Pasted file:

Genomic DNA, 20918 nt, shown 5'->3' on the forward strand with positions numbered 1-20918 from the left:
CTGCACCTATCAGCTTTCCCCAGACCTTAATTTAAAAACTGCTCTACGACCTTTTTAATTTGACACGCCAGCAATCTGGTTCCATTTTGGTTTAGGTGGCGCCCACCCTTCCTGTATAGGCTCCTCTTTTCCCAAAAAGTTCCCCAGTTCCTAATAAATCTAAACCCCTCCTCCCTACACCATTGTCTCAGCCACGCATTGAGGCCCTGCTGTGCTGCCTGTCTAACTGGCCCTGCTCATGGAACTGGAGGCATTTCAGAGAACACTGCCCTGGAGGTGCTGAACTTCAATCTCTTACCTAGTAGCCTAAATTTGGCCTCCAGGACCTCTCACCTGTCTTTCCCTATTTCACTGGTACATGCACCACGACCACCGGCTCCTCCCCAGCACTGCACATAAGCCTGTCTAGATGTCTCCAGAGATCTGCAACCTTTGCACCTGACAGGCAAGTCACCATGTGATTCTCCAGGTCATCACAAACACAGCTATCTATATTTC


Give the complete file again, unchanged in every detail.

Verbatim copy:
Genomic DNA, 20918 nt, shown 5'->3' on the forward strand with positions numbered 1-20918 from the left:
CTGCACCTATCAGCTTTCCCCAGACCTTAATTTAAAAACTGCTCTACGACCTTTTTAATTTGACACGCCAGCAATCTGGTTCCATTTTGGTTTAGGTGGCGCCCACCCTTCCTGTATAGGCTCCTCTTTTCCCAAAAAGTTCCCCAGTTCCTAATAAATCTAAACCCCTCCTCCCTACACCATTGTCTCAGCCACGCATTGAGGCCCTGCTGTGCTGCCTGTCTAACTGGCCCTGCTCATGGAACTGGAGGCATTTCAGAGAACACTGCCCTGGAGGTGCTGAACTTCAATCTCTTACCTAGTAGCCTAAATTTGGCCTCCAGGACCTCTCACCTGTCTTTCCCTATTTCACTGGTACATGCACCACGACCACCGGCTCCTCCCCAGCACTGCACATAAGCCTGTCTAGATGTCTCCAGAGATCTGCAACCTTTGCACCTGACAGGCAAGTCACCATGTGATTCTCCAGGTCATCACAAACACAGCTATCTATATTTC